Me and You and Everyone We Know (2005)
Director: Miranda July
Cast: Miranda July, John Hawkes, Miles Thompson, Brandon Ratcliff
My Rating: 9/10
In Short: Colourfully Poetic Suburbia
Me and You and Everyone We Know was Miranda July’s first film. Before that she only made a music video and that was it. I saw it months ago and just the other day had the chance to experience it again. I am thankful I watched it twice before writing this.
Some have made the juxtaposition between this film and Todd Solondz’s Happiness. While this juxtaposition in some respects is not far from the truth, I think there is a big difference between the two films; sure, there are some similar characters and scenarios, but I like Me and You and Everyone We Know just a bit more, and I’ll tell you why.
Miranda July clearly has a vivid imagination. The film’s opening credits play to a slow-motion shot of a man trying to put out the fire that has engulfed his burning hand. The film closes with the rhythmic sound of a coin tapping against metal and an indescribably poetic shot of the sunlight going along with it. The film’s soundtrack is peppy, upbeat and thoughtful. There are so many tremendous, memorable scenes; one that really sticks in your mind is a brilliant sequence involving a goldfish in a plastic bag and cars on the highway, one of the many times I fell in love with the film.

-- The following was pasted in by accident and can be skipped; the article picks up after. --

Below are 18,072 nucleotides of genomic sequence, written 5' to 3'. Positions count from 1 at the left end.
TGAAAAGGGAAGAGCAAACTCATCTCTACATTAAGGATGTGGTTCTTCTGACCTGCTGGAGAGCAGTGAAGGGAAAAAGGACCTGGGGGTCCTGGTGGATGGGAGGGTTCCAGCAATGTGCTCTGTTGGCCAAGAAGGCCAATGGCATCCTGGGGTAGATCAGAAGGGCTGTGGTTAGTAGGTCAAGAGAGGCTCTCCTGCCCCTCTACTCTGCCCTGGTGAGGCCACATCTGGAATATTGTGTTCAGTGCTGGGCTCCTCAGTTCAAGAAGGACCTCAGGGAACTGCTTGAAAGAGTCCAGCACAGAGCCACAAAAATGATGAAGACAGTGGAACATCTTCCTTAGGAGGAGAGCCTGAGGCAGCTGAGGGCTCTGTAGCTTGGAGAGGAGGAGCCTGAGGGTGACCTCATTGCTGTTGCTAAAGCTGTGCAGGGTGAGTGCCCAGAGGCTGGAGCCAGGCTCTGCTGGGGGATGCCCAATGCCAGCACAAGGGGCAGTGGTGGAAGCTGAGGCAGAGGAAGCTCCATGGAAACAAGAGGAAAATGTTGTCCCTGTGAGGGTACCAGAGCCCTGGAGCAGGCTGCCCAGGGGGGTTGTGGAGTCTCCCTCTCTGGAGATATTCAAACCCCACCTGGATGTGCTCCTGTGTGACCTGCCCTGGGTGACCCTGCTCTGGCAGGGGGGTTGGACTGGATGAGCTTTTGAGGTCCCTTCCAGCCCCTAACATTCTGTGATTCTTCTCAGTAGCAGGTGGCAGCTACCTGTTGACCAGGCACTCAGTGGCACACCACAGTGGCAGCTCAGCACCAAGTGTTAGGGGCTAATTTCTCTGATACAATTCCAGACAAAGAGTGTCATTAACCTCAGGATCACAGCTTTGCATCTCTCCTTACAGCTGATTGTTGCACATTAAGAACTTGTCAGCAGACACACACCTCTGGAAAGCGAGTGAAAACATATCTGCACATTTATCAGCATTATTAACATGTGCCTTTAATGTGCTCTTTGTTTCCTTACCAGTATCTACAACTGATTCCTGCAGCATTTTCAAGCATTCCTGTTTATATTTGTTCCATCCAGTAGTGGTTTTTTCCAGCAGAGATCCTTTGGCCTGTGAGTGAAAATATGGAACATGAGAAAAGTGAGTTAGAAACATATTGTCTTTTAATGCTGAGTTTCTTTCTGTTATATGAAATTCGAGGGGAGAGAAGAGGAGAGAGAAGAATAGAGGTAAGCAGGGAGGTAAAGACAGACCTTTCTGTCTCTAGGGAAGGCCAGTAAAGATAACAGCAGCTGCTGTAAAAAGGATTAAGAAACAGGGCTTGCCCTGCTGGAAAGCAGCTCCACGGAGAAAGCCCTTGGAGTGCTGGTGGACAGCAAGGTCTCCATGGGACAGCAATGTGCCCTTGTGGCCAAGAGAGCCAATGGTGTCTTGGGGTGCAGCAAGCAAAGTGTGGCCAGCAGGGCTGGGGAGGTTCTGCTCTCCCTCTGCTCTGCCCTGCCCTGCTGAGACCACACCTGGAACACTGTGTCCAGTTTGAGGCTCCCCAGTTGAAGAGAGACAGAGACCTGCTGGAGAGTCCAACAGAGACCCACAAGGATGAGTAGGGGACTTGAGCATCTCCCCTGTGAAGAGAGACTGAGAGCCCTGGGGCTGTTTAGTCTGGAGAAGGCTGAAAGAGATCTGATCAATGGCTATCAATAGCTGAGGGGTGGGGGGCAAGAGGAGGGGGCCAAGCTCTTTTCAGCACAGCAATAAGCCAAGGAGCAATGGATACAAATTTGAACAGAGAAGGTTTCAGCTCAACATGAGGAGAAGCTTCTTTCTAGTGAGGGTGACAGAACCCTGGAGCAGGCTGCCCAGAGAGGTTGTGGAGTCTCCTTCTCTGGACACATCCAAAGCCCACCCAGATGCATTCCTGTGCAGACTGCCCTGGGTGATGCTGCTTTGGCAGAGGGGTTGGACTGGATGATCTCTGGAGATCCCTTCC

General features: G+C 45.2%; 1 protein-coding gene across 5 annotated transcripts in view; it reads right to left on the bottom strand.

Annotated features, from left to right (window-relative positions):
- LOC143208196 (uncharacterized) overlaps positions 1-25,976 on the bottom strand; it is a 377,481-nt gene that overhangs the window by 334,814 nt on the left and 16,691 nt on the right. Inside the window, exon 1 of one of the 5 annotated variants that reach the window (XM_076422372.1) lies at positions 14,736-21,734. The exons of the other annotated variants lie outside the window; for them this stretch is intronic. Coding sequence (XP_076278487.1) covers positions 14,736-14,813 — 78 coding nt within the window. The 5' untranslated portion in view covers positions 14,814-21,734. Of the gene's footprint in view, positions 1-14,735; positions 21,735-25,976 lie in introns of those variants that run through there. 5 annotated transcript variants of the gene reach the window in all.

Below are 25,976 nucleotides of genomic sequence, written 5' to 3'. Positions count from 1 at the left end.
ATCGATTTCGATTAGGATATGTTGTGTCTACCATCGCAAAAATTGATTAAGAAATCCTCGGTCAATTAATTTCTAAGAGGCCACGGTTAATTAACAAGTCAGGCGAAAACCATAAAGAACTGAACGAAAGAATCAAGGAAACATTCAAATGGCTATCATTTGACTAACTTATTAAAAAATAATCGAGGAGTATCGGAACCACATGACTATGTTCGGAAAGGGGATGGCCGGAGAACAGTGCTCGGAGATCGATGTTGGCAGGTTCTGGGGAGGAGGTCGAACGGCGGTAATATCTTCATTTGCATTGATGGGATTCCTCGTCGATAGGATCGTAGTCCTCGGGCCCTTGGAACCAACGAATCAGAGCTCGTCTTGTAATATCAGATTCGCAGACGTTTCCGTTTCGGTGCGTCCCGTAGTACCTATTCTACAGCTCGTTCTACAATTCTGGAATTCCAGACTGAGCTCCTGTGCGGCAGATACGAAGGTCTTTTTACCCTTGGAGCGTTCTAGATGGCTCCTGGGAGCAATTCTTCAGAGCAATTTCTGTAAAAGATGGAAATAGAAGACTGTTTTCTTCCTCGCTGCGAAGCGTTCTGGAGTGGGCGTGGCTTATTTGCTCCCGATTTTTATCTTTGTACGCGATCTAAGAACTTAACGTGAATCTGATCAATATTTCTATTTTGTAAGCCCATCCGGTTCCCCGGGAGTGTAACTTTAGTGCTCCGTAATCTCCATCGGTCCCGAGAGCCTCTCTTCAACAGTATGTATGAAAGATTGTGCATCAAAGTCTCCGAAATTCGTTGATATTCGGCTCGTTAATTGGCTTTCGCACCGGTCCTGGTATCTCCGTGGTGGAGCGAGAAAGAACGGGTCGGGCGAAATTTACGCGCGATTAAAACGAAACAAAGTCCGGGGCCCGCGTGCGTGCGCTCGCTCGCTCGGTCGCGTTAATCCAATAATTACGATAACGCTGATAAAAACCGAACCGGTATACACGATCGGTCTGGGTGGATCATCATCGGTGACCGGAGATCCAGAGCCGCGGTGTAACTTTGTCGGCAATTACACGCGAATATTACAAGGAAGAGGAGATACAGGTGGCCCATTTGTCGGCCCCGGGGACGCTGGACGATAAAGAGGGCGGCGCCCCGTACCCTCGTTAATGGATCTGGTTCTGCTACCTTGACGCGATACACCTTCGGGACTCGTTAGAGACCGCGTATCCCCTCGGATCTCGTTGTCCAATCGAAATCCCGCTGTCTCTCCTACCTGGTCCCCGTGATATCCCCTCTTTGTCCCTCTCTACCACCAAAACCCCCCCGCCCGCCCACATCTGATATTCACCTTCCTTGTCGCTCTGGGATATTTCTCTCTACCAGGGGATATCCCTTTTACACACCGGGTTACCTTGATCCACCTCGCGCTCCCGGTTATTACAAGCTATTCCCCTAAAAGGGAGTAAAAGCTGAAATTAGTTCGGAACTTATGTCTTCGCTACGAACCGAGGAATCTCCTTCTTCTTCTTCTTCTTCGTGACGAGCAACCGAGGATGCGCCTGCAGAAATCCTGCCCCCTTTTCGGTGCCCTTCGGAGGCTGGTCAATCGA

As well as some great scenes, the film is also coloured by a mixed bag of great characters, pretty much all of whom were played by mostly unknown actors, who brought reality and life to their roles. Perhaps the most life and bounce-in-her-step flavour belongs to July herself, who plays a character who could arguably be called the ‘main’ character. She falls for a salesman, the man who burnt his hand, who is struggling to raise his two children, one of whom becomes the victim of two sexually curious teenagers in the film’s most controversial scene, and the other who strikes up an online relationship with a woman who at first seems like a sexual tease and a bit of a slut but who is later revealed to be little more than a lonely woman with a stony attitude but a somewhat desperate face.
July chronicles the adventures of these characters with a jovial attitude and not a little comedy, but when the time comes to deal with more serious matters such as underage sex and paedophilia, she manages to keep a straight face and deal with the subjects in an appropriate manner, never overdoing it or becoming too explicit, but still causing a fair bit of controversy.
In my opinion, the film’s real power lies in the little things; the beautiful dialogue, the delightful scenery, the nervous tics and frailties of characters and sometimes the combination of sound and audio to create amazingly poetic images. As far as independent cinema goes, Me and You and Everyone We Know is unmistakably indie, but is that a bad thing? Far from it. In fact, it only enhances the realism and the delightful feel of the film. You feel like you’re watching people you know, perhaps even yourself, which is where the title comes from, and you’re seeing it all in this fascinating world which seems exactly like the world around you; no details have been changed, and at no point do we get the feeling this is all made up. Miranda July delights in the smallest of details, the tiniest things which make life feel so beautiful and inspiring.
A solid 9/10 for Me and You and Everyone We Know.